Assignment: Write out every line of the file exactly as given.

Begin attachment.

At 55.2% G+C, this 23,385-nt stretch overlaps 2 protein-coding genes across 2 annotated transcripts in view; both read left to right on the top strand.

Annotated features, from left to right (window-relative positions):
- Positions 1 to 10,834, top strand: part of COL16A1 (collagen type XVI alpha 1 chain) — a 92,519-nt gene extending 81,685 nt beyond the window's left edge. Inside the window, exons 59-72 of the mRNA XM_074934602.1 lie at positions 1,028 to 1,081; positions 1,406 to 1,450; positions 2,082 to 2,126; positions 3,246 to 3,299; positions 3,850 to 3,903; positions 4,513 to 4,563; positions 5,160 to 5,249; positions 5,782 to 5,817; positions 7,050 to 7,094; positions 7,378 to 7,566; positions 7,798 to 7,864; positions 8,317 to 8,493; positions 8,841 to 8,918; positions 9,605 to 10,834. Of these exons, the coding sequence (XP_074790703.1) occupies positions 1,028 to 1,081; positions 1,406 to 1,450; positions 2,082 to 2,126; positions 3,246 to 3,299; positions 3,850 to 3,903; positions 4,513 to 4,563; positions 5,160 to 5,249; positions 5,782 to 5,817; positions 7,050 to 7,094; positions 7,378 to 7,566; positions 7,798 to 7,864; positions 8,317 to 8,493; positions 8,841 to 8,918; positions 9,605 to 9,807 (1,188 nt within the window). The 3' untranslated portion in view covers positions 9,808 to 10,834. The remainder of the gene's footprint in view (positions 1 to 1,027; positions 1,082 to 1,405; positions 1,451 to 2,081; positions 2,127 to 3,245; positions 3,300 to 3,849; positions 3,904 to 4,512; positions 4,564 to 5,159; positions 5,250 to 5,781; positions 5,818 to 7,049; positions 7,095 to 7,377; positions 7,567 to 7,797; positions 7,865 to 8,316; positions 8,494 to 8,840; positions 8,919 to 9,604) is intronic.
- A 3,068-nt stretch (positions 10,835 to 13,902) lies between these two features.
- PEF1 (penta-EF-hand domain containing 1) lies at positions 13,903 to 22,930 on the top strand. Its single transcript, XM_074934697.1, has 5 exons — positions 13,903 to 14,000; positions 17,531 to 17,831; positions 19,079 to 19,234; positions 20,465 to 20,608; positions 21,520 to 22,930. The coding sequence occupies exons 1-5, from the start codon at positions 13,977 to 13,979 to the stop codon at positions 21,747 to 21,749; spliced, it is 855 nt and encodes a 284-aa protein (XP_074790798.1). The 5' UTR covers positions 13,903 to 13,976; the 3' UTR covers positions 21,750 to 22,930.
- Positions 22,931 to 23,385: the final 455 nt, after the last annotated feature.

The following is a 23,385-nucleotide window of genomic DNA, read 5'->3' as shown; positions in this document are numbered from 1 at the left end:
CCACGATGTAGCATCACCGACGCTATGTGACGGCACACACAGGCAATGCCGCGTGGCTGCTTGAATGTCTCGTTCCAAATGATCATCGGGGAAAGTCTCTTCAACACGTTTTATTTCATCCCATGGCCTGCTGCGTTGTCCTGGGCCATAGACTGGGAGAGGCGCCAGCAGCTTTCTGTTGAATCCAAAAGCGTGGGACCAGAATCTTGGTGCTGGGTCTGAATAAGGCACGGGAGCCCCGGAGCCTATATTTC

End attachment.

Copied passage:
At 55.2% G+C, this 23,385-nt stretch overlaps 2 protein-coding genes across 2 annotated transcripts in view; both read left to right on the top strand.

Annotated features, from left to right (window-relative positions):
- Positions 1 to 10,834, top strand: part of COL16A1 (collagen type XVI alpha 1 chain) — a 92,519-nt gene extending 81,685 nt beyond the window's left edge. Inside the window, exons 59-72 of the mRNA XM_074934602.1 lie at positions 1,028 to 1,081; positions 1,406 to 1,450; positions 2,082 to 2,126; positions 3,246 to 3,299; positions 3,850 to 3,903; positions 4,513 to 4,563; positions 5,160 to 5,249; positions 5,782 to 5,817; positions 7,050 to 7,094; positions 7,378 to 7,566; positions 7,798 to 7,864; positions 8,317 to 8,493; positions 8,841 to 8,918; positions 9,605 to 10,834. Of these exons, the coding sequence (XP_074790703.1) occupies positions 1,028 to 1,081; positions 1,406 to 1,450; positions 2,082 to 2,126; positions 3,246 to 3,299; positions 3,850 to 3,903; positions 4,513 to 4,563; positions 5,160 to 5,249; positions 5,782 to 5,817; positions 7,050 to 7,094; positions 7,378 to 7,566; positions 7,798 to 7,864; positions 8,317 to 8,493; positions 8,841 to 8,918; positions 9,605 to 9,807 (1,188 nt within the window). The 3' untranslated portion in view covers positions 9,808 to 10,834. The remainder of the gene's footprint in view (positions 1 to 1,027; positions 1,082 to 1,405; positions 1,451 to 2,081; positions 2,127 to 3,245; positions 3,300 to 3,849; positions 3,904 to 4,512; positions 4,564 to 5,159; positions 5,250 to 5,781; positions 5,818 to 7,049; positions 7,095 to 7,377; positions 7,567 to 7,797; positions 7,865 to 8,316; positions 8,494 to 8,840; positions 8,919 to 9,604) is intronic.
- A 3,068-nt stretch (positions 10,835 to 13,902) lies between these two features.
- PEF1 (penta-EF-hand domain containing 1) lies at positions 13,903 to 22,930 on the top strand. Its single transcript, XM_074934697.1, has 5 exons — positions 13,903 to 14,000; positions 17,531 to 17,831; positions 19,079 to 19,234; positions 20,465 to 20,608; positions 21,520 to 22,930. The coding sequence occupies exons 1-5, from the start codon at positions 13,977 to 13,979 to the stop codon at positions 21,747 to 21,749; spliced, it is 855 nt and encodes a 284-aa protein (XP_074790798.1). The 5' UTR covers positions 13,903 to 13,976; the 3' UTR covers positions 21,750 to 22,930.
- Positions 22,931 to 23,385: the final 455 nt, after the last annotated feature.

The following is a 23,385-nucleotide window of genomic DNA, read 5'->3' as shown; positions in this document are numbered from 1 at the left end:
CCACGATGTAGCATCACCGACGCTATGTGACGGCACACACAGGCAATGCCGCGTGGCTGCTTGAATGTCTCGTTCCAAATGATCATCGGGGAAAGTCTCTTCAACACGTTTTATTTCATCCCATGGCCTGCTGCGTTGTCCTGGGCCATAGACTGGGAGAGGCGCCAGCAGCTTTCTGTTGAATCCAAAAGCGTGGGACCAGAATCTTGGTGCTGGGTCTGAATAAGGCACGGGAGCCCCGGAGCCTATATTTC